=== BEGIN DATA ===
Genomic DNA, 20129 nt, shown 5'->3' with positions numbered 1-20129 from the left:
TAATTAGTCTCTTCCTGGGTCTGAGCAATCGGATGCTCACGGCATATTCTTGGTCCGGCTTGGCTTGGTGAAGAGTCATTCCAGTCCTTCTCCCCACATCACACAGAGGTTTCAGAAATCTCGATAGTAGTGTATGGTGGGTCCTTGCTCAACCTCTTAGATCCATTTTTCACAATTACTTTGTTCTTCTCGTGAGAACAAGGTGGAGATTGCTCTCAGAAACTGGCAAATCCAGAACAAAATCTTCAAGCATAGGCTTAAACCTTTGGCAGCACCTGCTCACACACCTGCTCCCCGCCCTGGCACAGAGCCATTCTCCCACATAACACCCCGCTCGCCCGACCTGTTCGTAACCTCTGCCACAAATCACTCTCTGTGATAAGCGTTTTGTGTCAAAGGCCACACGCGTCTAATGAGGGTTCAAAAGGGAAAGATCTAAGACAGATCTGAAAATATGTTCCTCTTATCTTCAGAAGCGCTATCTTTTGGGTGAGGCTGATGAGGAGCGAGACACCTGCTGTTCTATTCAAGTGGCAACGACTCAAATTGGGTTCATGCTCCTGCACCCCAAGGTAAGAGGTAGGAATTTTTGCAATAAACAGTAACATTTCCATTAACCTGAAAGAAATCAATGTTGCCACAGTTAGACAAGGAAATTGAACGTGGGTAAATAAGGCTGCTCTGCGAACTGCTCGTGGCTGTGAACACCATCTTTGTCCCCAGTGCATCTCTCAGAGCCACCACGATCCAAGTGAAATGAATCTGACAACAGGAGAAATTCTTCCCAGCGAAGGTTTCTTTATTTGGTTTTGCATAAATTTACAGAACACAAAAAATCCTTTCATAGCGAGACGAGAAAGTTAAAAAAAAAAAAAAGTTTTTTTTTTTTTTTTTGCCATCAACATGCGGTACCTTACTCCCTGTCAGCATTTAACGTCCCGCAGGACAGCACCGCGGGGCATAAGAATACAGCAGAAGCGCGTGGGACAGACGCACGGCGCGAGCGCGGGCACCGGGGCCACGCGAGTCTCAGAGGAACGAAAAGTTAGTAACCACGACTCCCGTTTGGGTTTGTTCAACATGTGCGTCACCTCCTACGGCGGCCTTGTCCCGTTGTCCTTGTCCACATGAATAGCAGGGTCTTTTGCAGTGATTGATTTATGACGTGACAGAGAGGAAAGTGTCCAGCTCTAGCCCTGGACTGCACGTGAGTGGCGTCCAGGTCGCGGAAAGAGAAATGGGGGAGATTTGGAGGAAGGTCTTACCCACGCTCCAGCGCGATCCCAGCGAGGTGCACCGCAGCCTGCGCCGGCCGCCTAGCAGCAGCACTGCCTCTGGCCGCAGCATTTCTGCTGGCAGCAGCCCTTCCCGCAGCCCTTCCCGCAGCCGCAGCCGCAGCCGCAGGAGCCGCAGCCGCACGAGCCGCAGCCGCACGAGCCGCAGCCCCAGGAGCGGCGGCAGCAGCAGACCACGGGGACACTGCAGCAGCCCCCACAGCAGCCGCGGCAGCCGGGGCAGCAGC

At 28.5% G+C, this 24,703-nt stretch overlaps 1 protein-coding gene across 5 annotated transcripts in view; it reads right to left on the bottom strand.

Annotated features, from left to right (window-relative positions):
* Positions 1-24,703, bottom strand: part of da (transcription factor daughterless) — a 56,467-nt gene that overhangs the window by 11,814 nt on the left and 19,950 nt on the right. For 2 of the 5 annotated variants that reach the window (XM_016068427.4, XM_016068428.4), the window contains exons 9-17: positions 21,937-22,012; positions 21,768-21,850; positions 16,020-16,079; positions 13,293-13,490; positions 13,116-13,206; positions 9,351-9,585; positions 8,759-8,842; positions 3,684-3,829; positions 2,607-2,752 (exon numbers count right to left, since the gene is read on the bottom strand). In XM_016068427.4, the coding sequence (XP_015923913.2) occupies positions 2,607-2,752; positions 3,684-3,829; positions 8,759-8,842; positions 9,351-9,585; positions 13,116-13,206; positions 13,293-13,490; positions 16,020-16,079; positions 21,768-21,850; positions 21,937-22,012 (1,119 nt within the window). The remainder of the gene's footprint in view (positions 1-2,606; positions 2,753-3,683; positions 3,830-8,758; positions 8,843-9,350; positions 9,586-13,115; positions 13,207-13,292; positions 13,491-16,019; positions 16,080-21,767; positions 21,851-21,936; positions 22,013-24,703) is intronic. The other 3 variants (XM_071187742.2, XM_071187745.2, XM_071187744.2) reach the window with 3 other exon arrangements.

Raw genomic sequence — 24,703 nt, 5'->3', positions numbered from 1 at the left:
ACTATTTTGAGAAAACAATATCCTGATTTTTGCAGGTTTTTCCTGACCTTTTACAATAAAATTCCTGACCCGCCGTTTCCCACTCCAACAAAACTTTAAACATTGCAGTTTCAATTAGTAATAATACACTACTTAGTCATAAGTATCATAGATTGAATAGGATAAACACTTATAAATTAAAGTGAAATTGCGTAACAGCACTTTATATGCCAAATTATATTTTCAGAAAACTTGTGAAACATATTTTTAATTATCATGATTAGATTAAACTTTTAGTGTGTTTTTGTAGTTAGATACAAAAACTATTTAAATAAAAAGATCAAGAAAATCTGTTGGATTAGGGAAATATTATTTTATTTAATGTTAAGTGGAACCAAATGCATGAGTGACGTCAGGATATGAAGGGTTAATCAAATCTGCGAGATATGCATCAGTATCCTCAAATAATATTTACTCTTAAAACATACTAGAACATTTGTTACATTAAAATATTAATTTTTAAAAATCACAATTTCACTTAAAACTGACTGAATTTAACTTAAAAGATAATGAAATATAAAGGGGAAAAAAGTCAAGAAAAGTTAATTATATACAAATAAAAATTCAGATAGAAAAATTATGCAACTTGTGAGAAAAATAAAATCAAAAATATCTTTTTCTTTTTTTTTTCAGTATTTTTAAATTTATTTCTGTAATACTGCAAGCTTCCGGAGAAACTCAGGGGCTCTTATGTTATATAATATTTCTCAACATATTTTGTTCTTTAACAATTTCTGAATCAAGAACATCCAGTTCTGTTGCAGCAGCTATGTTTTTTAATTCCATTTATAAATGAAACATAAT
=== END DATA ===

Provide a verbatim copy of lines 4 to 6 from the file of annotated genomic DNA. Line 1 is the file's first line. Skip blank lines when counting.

Annotated features, from left to right (window-relative positions):
* Positions 1-24,703, bottom strand: part of da (transcription factor daughterless) — a 56,467-nt gene that overhangs the window by 11,814 nt on the left and 19,950 nt on the right. For 2 of the 5 annotated variants that reach the window (XM_016068427.4, XM_016068428.4), the window contains exons 9-17: positions 21,937-22,012; positions 21,768-21,850; positions 16,020-16,079; positions 13,293-13,490; positions 13,116-13,206; positions 9,351-9,585; positions 8,759-8,842; positions 3,684-3,829; positions 2,607-2,752 (exon numbers count right to left, since the gene is read on the bottom strand). In XM_016068427.4, the coding sequence (XP_015923913.2) occupies positions 2,607-2,752; positions 3,684-3,829; positions 8,759-8,842; positions 9,351-9,585; positions 13,116-13,206; positions 13,293-13,490; positions 16,020-16,079; positions 21,768-21,850; positions 21,937-22,012 (1,119 nt within the window). The remainder of the gene's footprint in view (positions 1-2,606; positions 2,753-3,683; positions 3,830-8,758; positions 8,843-9,350; positions 9,586-13,115; positions 13,207-13,292; positions 13,491-16,019; positions 16,080-21,767; positions 21,851-21,936; positions 22,013-24,703) is intronic. The other 3 variants (XM_071187742.2, XM_071187745.2, XM_071187744.2) reach the window with 3 other exon arrangements.

Raw genomic sequence — 24,703 nt, 5'->3', positions numbered from 1 at the left: